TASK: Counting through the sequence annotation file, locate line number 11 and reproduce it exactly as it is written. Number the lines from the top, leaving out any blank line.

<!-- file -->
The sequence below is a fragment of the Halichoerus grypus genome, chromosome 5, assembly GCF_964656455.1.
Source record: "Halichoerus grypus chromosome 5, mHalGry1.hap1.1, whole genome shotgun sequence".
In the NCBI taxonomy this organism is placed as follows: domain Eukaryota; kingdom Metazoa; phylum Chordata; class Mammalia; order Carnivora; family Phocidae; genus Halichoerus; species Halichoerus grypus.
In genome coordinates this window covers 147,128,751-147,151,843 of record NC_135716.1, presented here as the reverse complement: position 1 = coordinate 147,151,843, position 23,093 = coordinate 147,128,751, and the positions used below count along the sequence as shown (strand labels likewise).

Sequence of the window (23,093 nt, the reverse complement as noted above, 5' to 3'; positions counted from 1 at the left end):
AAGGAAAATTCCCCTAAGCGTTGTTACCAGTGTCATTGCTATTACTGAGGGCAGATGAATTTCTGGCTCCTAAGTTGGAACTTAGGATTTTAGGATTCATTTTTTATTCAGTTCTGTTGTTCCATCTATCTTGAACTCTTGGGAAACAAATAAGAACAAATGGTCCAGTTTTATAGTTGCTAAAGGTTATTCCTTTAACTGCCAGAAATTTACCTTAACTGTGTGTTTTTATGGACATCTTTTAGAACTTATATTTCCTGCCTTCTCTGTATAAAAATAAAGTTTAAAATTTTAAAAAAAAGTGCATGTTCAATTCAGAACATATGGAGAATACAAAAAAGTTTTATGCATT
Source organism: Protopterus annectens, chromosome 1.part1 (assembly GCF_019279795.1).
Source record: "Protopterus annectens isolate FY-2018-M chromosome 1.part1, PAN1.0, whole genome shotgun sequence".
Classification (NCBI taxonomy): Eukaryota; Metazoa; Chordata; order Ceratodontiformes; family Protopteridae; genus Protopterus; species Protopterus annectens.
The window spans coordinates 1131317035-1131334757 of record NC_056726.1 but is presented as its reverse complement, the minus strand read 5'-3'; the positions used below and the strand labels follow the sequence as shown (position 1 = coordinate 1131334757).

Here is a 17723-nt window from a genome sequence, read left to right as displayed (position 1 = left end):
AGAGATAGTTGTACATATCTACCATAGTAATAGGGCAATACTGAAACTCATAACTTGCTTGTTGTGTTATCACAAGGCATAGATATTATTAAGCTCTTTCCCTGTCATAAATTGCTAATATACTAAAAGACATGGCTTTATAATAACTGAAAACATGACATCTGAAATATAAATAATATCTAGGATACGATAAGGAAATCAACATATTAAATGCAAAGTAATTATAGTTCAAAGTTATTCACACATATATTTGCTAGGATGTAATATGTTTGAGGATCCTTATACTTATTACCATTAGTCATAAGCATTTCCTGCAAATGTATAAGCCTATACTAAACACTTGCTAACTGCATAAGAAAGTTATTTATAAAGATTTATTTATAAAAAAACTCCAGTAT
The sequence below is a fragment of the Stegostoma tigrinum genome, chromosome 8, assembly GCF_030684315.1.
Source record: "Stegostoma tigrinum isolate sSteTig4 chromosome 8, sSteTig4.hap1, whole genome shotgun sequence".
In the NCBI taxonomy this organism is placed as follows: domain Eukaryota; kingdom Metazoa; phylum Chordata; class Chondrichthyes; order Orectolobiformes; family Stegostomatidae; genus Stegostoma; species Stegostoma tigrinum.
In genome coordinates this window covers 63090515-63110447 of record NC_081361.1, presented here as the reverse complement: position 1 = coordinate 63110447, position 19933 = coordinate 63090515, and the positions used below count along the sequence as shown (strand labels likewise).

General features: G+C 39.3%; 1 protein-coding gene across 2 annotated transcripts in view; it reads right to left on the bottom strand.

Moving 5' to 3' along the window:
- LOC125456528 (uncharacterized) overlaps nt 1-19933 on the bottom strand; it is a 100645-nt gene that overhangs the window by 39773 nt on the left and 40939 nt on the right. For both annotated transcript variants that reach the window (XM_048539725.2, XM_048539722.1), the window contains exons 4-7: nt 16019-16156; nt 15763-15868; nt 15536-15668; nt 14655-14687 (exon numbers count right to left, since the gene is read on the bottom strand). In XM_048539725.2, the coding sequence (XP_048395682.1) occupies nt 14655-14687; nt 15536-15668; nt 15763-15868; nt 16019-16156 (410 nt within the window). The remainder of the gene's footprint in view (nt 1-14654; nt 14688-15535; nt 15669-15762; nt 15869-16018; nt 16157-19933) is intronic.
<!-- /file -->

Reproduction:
Here is a 17723-nt window from a genome sequence, read left to right as displayed (position 1 = left end):